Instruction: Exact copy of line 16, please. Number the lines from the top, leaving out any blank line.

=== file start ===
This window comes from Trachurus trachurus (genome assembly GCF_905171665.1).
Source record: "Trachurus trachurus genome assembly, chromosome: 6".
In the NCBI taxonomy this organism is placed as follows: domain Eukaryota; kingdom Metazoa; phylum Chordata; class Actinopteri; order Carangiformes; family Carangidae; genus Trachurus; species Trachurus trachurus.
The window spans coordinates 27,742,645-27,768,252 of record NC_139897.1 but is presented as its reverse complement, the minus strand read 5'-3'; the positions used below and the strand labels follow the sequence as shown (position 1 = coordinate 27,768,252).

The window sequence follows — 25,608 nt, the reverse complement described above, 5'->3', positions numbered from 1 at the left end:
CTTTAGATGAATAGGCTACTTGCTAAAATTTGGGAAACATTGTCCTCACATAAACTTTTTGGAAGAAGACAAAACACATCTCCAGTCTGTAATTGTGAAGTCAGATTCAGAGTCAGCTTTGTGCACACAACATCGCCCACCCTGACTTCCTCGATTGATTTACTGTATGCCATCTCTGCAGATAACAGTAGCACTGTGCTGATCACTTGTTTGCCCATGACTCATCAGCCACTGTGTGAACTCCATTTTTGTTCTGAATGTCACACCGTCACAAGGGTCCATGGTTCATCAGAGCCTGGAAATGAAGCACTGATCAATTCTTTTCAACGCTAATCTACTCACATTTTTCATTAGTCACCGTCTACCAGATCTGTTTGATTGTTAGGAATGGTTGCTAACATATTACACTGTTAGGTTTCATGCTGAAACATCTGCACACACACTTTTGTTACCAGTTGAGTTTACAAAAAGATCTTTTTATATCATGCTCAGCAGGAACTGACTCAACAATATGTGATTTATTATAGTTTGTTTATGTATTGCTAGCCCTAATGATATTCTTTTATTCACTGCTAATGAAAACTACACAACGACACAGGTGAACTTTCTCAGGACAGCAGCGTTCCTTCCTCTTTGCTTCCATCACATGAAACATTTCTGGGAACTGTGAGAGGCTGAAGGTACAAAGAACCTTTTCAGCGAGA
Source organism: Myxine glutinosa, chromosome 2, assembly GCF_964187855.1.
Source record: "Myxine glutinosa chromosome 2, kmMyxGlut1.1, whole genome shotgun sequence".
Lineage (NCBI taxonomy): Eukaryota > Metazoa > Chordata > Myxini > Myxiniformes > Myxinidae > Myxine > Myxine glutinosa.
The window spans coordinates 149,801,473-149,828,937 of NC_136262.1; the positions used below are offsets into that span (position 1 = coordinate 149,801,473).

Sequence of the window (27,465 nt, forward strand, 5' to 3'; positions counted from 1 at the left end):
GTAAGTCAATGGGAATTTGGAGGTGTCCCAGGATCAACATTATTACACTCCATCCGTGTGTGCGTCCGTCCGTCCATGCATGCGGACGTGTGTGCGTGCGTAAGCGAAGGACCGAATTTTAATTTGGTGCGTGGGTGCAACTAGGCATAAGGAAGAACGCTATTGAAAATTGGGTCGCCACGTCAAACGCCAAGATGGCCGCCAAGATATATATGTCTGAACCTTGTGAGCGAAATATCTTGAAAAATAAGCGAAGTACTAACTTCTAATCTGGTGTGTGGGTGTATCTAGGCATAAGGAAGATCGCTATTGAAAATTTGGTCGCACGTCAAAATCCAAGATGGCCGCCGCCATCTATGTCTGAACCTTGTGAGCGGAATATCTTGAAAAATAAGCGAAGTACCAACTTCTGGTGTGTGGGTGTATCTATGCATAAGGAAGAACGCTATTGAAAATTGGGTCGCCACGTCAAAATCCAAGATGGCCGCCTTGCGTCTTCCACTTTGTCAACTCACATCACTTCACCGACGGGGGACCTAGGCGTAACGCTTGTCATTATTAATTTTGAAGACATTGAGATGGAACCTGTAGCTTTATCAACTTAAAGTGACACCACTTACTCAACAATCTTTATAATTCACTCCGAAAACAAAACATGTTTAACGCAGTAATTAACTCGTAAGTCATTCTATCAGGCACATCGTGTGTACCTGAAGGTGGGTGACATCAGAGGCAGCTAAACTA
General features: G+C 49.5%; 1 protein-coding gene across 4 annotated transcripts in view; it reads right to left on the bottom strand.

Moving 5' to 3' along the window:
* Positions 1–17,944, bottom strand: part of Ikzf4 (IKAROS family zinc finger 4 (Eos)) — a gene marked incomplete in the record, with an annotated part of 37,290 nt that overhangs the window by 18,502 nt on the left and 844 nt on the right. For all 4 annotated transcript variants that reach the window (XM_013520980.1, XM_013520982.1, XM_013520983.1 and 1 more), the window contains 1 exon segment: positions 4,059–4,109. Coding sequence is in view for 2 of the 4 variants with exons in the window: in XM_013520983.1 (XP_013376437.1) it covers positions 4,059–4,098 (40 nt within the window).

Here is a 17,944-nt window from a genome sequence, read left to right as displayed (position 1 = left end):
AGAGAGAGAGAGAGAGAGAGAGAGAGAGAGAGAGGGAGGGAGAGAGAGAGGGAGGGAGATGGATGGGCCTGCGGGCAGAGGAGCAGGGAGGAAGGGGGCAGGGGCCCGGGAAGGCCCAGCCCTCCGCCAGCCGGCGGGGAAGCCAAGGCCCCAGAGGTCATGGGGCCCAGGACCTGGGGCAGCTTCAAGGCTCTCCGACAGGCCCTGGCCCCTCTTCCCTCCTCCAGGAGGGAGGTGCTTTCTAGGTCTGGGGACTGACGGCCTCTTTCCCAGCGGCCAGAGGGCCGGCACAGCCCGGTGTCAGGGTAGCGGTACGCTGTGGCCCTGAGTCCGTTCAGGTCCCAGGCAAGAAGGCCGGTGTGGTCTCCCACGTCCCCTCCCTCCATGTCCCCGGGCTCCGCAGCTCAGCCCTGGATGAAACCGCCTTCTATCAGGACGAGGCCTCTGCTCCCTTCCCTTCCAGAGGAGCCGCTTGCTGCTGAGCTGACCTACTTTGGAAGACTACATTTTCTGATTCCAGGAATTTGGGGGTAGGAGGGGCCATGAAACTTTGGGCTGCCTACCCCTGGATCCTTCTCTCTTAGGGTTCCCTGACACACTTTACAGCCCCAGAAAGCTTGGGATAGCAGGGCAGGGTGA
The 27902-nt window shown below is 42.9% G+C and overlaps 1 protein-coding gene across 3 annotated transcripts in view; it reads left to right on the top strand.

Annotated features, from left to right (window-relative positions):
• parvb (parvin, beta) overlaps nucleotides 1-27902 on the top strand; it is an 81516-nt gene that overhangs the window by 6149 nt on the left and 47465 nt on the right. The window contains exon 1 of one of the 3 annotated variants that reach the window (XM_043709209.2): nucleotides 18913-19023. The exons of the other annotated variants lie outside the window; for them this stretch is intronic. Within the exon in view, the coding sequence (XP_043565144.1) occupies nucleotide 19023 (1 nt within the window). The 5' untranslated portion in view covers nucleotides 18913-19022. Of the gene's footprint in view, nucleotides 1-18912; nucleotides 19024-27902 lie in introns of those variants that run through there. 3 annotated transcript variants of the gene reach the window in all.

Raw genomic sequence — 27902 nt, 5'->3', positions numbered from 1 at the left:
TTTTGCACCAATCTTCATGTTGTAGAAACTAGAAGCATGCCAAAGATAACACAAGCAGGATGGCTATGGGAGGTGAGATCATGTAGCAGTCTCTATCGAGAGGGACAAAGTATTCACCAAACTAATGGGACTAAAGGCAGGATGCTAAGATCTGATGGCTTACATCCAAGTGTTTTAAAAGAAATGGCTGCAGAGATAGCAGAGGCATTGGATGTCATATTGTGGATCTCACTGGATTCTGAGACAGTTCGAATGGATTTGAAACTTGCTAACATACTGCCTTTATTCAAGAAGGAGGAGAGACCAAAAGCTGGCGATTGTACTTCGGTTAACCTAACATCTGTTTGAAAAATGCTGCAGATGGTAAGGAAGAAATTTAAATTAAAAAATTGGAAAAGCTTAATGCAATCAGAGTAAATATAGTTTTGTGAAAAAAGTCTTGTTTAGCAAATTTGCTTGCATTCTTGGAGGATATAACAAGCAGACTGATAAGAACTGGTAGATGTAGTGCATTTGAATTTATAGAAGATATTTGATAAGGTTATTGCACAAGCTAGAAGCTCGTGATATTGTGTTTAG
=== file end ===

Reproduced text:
Here is a 17,944-nt window from a genome sequence, read left to right as displayed (position 1 = left end):